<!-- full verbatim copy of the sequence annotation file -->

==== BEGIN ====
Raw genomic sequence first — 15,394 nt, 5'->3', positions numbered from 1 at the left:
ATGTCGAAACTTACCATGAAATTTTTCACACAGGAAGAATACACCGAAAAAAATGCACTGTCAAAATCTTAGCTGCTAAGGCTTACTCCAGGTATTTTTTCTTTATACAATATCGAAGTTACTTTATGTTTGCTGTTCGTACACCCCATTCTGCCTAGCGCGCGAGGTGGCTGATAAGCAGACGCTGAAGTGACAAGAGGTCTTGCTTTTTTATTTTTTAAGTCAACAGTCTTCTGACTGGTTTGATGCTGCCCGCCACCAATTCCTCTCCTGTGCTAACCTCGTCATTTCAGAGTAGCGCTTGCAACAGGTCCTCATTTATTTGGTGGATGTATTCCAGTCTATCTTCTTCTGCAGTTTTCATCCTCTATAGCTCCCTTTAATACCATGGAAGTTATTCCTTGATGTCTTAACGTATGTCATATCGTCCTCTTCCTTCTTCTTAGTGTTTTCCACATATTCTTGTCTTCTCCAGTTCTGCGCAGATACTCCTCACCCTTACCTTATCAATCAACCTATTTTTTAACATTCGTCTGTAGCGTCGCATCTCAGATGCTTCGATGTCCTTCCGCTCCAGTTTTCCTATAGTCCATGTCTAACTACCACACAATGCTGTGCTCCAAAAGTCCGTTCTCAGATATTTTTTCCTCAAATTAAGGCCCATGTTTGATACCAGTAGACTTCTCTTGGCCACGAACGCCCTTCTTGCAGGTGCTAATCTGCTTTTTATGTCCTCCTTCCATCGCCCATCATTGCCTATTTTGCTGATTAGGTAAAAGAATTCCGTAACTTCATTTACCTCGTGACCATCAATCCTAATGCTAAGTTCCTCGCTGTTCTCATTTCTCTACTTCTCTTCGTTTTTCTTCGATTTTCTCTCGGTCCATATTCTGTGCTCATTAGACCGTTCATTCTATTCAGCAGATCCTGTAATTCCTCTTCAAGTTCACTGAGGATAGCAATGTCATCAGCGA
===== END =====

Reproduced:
Raw genomic sequence first — 15,394 nt, 5'->3', positions numbered from 1 at the left:
ATGTCGAAACTTACCATGAAATTTTTCACACAGGAAGAATACACCGAAAAAAATGCACTGTCAAAATCTTAGCTGCTAAGGCTTACTCCAGGTATTTTTTCTTTATACAATATCGAAGTTACTTTATGTTTGCTGTTCGTACACCCCATTCTGCCTAGCGCGCGAGGTGGCTGATAAGCAGACGCTGAAGTGACAAGAGGTCTTGCTTTTTTATTTTTTAAGTCAACAGTCTTCTGACTGGTTTGATGCTGCCCGCCACCAATTCCTCTCCTGTGCTAACCTCGTCATTTCAGAGTAGCGCTTGCAACAGGTCCTCATTTATTTGGTGGATGTATTCCAGTCTATCTTCTTCTGCAGTTTTCATCCTCTATAGCTCCCTTTAATACCATGGAAGTTATTCCTTGATGTCTTAACGTATGTCATATCGTCCTCTTCCTTCTTCTTAGTGTTTTCCACATATTCTTGTCTTCTCCAGTTCTGCGCAGATACTCCTCACCCTTACCTTATCAATCAACCTATTTTTTAACATTCGTCTGTAGCGTCGCATCTCAGATGCTTCGATGTCCTTCCGCTCCAGTTTTCCTATAGTCCATGTCTAACTACCACACAATGCTGTGCTCCAAAAGTCCGTTCTCAGATATTTTTTCCTCAAATTAAGGCCCATGTTTGATACCAGTAGACTTCTCTTGGCCACGAACGCCCTTCTTGCAGGTGCTAATCTGCTTTTTATGTCCTCCTTCCATCGCCCATCATTGCCTATTTTGCTGATTAGGTAAAAGAATTCCGTAACTTCATTTACCTCGTGACCATCAATCCTAATGCTAAGTTCCTCGCTGTTCTCATTTCTCTACTTCTCTTCGTTTTTCTTCGATTTTCTCTCGGTCCATATTCTGTGCTCATTAGACCGTTCATTCTATTCAGCAGATCCTGTAATTCCTCTTCAAGTTCACTGAGGATAGCAATGTCATCAGCGA